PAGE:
Do you care for you?

Do you look after yourself? Parenting is a tough job, but it is even tougher when one or more of your children have special needs. It is hard for parents to take then time out to care for themselves when their child's needs seem so important but if you look after yourself you will have the energy to care for your child better. :

Here are some ways to care for yourself:

Think about your physical health and well being. A healthy diet, adequate sleep and regular exercise will help you manage your day to day demands more effectively. It is hard to care well for your children if you are run down, tired and unwell.

Think about your emotional well being. Finding out your child has a disability begins an emotional roller coaster that can include feelings of grief, anger, resentment, fear, stress, loss, sadness and depression as well as love, hope and joy. Allow yourself time to deal with your emotions and be aware that they will change over time. Realise that you and your partner may experience things differently and have different needs. For some people denying the problem can be a way of taking a break from emotions and a way of coping but this can be hard for a partner who wants to deal with things differently. Ask for help if you need it from family, friends or a professional counsellor.

Be aware of your stress levels and take steps to manage them. Stress can impact on your health and relationships. Raising a child with a disability can be a particularly stressful experience so it can be useful to learn some strategies for managing stress. These might include relaxation techniques, counselling, self talk techniques or meditation.

Think about your life balance.Your role in caring for your family, work and household chores needs to be balanced with some time socialising with family and friends and doing some activities or hobbies you enjoy. This will help maintain your energy levels, manage your stress and help your ability to stay positive. Using planning, time management and organisation to make time for the things you enjoy is important to help you cope.

Think about respite care. Some families have friends or relatives that can take your child for a time to allow a much needed break. Other families do not have lot of family support or feel their child is too difficult for friends or relatives to manage. Respite care provides a safe environment and staff trained in caring for children with special needs to allow families a much needed break. Child care centres can also provide care for children with special needs to allow parents some time for tasks such as shopping or just some time to themselves.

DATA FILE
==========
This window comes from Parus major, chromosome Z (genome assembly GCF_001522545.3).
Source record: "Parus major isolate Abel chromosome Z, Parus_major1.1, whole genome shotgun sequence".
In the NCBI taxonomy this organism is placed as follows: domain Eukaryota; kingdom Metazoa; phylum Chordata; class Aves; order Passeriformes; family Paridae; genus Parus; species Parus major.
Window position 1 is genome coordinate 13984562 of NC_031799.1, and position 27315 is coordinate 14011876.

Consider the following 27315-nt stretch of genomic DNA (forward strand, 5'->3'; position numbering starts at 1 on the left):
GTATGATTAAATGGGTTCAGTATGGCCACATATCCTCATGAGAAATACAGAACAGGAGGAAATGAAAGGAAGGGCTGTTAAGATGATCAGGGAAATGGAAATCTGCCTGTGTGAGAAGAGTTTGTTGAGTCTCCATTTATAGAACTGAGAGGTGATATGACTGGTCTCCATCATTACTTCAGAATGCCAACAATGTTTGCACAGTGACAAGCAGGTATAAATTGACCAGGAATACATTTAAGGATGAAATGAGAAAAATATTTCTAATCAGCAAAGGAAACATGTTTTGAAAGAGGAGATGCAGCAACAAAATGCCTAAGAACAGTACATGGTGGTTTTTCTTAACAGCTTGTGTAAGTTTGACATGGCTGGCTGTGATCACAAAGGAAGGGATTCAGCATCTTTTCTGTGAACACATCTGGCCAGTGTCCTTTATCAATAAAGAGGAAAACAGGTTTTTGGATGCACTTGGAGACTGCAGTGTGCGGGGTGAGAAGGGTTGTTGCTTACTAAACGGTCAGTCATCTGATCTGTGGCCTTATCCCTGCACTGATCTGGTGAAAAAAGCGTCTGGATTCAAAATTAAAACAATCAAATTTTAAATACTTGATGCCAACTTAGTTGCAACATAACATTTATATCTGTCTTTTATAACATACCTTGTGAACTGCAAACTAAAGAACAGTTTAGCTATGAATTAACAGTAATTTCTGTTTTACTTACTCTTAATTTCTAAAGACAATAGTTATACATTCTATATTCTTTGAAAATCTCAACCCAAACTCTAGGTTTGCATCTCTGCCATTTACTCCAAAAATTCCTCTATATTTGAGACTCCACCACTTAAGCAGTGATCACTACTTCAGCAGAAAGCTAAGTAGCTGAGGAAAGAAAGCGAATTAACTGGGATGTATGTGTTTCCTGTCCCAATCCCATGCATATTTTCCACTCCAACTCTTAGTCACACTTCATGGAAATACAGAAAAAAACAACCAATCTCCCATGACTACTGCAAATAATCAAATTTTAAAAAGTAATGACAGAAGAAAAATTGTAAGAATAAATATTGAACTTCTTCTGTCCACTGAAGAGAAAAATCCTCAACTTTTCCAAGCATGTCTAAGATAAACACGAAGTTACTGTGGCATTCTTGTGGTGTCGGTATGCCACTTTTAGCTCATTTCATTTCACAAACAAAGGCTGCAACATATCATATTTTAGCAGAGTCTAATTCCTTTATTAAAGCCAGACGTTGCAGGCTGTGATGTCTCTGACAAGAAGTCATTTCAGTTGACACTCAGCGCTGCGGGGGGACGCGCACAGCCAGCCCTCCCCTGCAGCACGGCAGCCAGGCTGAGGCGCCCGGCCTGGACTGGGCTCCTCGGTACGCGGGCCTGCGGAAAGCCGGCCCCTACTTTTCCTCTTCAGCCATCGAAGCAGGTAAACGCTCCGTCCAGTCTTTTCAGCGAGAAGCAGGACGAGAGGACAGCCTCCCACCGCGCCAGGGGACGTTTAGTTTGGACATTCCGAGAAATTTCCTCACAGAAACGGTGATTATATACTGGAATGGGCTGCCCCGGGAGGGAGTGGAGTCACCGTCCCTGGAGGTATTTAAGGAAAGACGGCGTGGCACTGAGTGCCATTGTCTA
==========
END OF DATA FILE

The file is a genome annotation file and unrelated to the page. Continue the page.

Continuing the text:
Pace yourself. Don't try to be the perfect parent in every way and burn yourself out in the early stages. Realise that what you are doing is hard work, you are human and your can only do your best. Remember to save some of your energy for later on. Remember that everyone is different and don't compare yourself to others.

Consider a support group. Sometimes family and friends just don't understand what you are going through. A support group of parents with similar children gives you a chance to exchange ideas, share concerns, find out information and vent your feelings with people that really understand what you are going through.

Support your other children in dealing with a sibling with a disability. Make sure your other children have the opportunity to openly discuss their feelings about their sibling. Try to spend some one on one time with your non disabled child. Don't give them too many responsibilities in caring for their sibling and allow them time to be a child. Watch for signs that they may need some support or time out for themselves. Many disability services have support programs for siblings.

If you feel that you need some extra support do not hesitate to ask for it. Your child's therapists should be able to help you find the help you need. Disability services such as Autism SA, Disability Services and Child and Youth Health should also be able to suggest suitable services.

Talking Matters has a psychologist who can support parents. This service is available privately, with medicare plans or through the FAHCSIA funding or NDIA for eligible families.

Remember you are your child's most important support so look after yourself!

Jo Brenecki for

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